The National Journal’s Interview with Terry Lenzner

Terry Lenzner is the modern equivalent of a gumshoe. The Justice Department lawyer-turned-private investigator has paid a janitor to gain access to Microsoft’s trash, pursued the killers of three civil-rights workers in the Deep South, and hand-delivered a subpoena to President Nixon in the Oval Office (while members of Nixon’s staff cheered him on). Now he has chronicled his feats in a new memoir, The Investigator: Fifty Years of Uncovering the Truth, which was released last month.

What does it take to be a sleuth?

“It’s a mixture of instinct, experience, a sense of curiosity, a lot of energy, taking some risk, and a willingness to go down rabbit holes that may or may not be productive,” Lenzner said in a clipped, raspy voice reminiscent of Humphrey Bogart. “You have to be interested in personalities and idiosyncrasies. I am fascinated by the way people make mistakes and go over lines that they shouldn’t. I have seen that repeated over and over again.”

The first time that Lenzner witnessed someone crossing a line was when he was a 21-year-old undergraduate at Harvard writing his college thesis on then-House Majority Leader John McCormack, D-Mass. Flattered by the attention of an Ivy League student, the future speaker invited Lenzner to his office in Washington, where Marty Sweig, McCormack’s chief of staff, “took a liking to me,” Lenzner recounts in his memoir.

One night, Sweig imitated McCormack’s Boston accent on the phone. “That struck me as odd,” Lenzner writes. “I was with Marty one day when he opened an envelope from a union leader and a $100 bill fell out. Marty used the money to take me to one of the most expensive restaurants in town, where he seemed to be a regular.”

Back in Boston, Lenzner submitted a thesis—later reprinted in The Boston Globe—that cast McCormack’s office in an unfavorable light but omitted some of Sweig’s transgressions. “I could have exposed it then, but I just wasn’t clued in,” he writes. “Marty Sweig came across as a nice guy to me. I was too naïve to recognize him as corrupt.”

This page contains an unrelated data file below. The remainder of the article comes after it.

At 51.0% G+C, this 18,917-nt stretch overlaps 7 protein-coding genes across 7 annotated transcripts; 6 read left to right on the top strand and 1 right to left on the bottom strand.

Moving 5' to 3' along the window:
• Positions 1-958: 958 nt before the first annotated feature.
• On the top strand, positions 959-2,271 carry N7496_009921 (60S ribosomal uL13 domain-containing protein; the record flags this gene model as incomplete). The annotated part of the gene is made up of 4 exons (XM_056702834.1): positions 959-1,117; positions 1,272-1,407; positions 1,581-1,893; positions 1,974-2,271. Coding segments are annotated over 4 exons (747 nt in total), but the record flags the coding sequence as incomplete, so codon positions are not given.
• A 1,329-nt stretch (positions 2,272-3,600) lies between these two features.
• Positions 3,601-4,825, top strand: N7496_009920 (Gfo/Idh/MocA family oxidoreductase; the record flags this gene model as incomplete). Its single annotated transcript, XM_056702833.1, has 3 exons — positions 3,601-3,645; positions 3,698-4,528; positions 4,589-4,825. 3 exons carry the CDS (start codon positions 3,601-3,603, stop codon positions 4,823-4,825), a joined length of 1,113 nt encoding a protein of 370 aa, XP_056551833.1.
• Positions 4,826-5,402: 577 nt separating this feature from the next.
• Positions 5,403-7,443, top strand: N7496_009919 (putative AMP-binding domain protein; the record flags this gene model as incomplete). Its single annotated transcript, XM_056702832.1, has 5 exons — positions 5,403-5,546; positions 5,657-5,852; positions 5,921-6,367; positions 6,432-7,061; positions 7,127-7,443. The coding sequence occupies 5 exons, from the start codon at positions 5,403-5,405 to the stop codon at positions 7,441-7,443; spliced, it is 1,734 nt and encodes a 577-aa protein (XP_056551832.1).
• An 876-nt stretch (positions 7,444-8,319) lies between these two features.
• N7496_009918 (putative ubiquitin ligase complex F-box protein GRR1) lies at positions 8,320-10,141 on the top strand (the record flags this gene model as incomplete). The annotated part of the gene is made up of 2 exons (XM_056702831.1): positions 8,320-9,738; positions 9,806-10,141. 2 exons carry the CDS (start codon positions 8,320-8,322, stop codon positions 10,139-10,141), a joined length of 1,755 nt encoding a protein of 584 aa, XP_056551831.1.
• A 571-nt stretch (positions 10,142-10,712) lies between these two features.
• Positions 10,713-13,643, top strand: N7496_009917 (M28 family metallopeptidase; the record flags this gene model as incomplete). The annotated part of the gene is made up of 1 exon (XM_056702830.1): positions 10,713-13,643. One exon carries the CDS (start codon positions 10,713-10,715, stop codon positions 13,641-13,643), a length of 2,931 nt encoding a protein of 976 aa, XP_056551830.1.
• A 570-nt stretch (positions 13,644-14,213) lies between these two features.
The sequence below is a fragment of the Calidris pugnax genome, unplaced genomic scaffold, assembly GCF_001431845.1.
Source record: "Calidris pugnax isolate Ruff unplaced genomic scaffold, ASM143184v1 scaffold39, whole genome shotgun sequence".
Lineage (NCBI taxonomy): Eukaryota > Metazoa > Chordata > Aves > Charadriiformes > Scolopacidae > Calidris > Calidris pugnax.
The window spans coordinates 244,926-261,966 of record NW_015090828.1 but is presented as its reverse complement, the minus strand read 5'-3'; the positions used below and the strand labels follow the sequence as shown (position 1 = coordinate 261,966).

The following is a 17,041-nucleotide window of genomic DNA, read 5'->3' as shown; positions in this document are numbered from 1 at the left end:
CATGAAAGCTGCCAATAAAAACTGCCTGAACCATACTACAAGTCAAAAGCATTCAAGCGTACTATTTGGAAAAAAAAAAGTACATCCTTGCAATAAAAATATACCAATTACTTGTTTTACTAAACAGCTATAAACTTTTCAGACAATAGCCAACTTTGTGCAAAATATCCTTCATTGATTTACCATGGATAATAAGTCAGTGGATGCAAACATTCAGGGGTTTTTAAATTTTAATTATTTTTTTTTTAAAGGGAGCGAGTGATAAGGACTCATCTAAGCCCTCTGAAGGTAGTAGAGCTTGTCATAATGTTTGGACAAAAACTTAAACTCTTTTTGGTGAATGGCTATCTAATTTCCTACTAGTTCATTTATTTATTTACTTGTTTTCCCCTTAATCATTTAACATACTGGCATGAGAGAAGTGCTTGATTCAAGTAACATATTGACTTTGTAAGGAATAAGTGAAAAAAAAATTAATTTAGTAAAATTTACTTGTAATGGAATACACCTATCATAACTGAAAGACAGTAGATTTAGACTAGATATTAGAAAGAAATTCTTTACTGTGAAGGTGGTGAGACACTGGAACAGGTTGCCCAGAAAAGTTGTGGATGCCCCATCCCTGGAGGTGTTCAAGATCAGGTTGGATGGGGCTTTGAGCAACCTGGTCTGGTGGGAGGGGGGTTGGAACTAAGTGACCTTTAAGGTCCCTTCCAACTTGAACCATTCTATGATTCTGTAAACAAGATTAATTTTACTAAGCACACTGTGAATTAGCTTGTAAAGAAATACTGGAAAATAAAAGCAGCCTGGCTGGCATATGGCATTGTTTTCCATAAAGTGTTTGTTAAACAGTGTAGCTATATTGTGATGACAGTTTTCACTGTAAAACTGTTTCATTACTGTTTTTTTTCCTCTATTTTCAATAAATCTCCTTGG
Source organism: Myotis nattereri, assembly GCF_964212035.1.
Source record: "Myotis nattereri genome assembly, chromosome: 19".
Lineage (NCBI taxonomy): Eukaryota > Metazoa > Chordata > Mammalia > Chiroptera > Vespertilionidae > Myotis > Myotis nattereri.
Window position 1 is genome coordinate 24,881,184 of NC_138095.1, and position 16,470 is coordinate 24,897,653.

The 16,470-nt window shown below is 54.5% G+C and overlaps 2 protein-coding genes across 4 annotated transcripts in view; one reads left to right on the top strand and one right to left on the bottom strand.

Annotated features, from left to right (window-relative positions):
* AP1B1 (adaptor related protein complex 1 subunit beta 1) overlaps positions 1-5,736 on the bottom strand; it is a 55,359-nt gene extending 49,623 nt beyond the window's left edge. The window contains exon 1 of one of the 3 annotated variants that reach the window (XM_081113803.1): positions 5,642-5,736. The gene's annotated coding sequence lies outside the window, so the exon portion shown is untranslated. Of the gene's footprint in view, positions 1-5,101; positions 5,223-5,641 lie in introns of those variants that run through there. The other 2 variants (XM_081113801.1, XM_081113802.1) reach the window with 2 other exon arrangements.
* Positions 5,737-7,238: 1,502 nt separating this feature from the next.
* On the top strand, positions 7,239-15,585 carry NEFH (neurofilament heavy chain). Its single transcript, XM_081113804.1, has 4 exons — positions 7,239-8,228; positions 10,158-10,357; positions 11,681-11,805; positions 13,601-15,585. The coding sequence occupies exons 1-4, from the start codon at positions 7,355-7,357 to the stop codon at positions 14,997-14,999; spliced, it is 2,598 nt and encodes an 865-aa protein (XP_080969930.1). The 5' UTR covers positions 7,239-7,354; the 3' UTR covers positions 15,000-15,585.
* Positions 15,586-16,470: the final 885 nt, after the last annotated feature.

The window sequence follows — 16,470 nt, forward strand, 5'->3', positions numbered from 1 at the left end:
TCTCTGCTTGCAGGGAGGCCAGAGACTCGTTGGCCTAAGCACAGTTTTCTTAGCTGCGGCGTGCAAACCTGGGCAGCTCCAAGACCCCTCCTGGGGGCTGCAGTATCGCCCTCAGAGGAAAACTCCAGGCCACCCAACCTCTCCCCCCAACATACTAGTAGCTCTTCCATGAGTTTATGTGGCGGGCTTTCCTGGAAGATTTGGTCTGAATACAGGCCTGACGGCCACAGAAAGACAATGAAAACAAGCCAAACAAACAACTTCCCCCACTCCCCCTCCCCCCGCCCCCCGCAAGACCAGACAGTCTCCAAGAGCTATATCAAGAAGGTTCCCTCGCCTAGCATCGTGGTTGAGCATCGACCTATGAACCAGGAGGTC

The Investigator, which is chockablock with vignettes of this kind, reads like a detective series, with chapter titles such as “Murder of the Innocents” and “The Secret in Hank’s Safe.” Lenzner sees his career as a succession of “fortuitous twists and turns,” he said. “I wish I could say there was a grand scheme here, but I just happened to be in the right place at the right time.”

The first such event took place in 1964, when Lenzner was hired by the Justice Department’s Civil Rights Division and deployed to the South to investigate the gruesome murders of three civil-rights activists—the inspiration for the 1988 film Mississippi Burning. One year later, Lenzner investigated the use of hoses and attack dogs to disperse demonstrators on the Edmund Pettus Bridge in Selma, Ala. (Leading the protesters was future Rep. John Lewis, D-Ga.)

After the Watergate scandal, Lenzner served as assistant chief counsel to the congressional committee set up to investigate the matter. The Nixon administration’s shenanigans were an “assault on democracy,” Lenzner writes. “The idea of one major party using dirty tricks to destroy the leading candidate of the other party offended me. Such actions undermine the electoral process and threaten the very foundations of democracy. No one knows who is pulling the strings. Voters are supposed to be able to choose between candidates on their merits, not have their choice made for them by the other party.”

Nonetheless, Lenzner remembers the Watergate scandal as a time of unity, not division. “We had very close cooperation with both Republicans and Democrats,” he said. “We traded and shared information. It was a healthy and unique situation historically. I don’t think we can have a repeat of that again, particularly with something as politically sensitive as an impeachment inquiry.”

After leaving government, Lenzer started Investigative Group International, a private investigation and corporate intelligence firm. Over the years, he has probed Frank Sinatra’s ties to the Genovese crime family; criminal behavior on the part of then-United Way CEO Bill Aramony; and the circumstances surrounding Princess Diana’s fatal car wreck in 1997. One takeaway from his work is that “non-lawyer investigators can be cost-effective and very competent,” he said. “This type of work is not something they teach in law school.”

Lenzner, 74, has three children and lives in Washington’s Cleveland Park neighborhood.